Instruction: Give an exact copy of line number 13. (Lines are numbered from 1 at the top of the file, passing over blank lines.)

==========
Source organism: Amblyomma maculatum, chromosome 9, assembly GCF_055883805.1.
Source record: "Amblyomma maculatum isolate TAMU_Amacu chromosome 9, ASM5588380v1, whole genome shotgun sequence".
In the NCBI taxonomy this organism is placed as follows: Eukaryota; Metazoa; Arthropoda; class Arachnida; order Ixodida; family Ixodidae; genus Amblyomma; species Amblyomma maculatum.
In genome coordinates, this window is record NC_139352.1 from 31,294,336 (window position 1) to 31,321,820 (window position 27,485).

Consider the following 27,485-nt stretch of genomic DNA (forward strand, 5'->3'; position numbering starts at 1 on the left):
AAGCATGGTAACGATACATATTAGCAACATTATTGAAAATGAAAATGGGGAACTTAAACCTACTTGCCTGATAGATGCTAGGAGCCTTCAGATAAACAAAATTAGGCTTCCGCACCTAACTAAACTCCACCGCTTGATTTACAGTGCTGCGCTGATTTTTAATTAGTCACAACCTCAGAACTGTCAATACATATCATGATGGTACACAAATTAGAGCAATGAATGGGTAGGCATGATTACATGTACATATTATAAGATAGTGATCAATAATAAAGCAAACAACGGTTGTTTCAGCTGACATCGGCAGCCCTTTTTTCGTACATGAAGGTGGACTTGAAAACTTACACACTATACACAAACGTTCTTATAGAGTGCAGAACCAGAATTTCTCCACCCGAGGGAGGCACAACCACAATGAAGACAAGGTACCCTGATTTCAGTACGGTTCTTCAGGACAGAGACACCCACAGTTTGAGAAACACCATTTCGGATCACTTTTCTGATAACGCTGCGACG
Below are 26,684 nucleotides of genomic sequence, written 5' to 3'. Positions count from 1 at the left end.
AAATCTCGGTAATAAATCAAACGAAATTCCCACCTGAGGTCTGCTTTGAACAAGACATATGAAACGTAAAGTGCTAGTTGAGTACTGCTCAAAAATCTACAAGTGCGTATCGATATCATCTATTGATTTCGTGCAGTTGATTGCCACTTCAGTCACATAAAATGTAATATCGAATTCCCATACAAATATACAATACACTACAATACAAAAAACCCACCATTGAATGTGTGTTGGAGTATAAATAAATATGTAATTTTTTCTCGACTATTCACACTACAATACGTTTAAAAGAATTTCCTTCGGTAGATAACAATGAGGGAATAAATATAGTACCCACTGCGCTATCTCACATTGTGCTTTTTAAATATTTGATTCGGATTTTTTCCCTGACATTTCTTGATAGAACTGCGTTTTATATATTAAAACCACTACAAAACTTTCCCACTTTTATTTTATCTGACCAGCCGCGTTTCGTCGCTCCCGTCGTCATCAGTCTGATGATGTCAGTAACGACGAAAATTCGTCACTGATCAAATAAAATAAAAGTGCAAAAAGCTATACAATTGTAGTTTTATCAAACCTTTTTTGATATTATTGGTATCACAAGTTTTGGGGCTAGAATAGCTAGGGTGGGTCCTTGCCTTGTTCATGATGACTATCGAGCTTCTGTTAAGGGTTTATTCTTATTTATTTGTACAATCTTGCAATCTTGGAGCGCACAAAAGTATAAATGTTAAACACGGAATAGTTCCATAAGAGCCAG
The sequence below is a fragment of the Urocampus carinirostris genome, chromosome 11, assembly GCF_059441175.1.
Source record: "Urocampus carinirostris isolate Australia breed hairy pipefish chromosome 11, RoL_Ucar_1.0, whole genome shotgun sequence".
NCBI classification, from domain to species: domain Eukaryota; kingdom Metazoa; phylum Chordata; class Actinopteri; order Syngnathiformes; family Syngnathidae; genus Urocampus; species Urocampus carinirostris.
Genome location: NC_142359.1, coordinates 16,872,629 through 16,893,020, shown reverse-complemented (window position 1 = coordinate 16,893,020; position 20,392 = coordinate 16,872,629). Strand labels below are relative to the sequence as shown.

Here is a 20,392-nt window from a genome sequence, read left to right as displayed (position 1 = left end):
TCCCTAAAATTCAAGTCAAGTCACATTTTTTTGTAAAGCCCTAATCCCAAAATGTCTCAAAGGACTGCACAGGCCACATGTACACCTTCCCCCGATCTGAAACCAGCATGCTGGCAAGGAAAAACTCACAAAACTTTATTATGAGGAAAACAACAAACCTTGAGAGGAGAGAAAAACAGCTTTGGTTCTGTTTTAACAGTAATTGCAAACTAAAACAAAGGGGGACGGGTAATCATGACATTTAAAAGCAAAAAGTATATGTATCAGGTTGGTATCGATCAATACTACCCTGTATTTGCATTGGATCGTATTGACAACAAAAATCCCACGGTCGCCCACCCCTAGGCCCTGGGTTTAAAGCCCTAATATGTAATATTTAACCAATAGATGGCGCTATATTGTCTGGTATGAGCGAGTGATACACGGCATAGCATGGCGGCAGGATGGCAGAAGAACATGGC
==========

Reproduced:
Here is a 20,392-nt window from a genome sequence, read left to right as displayed (position 1 = left end):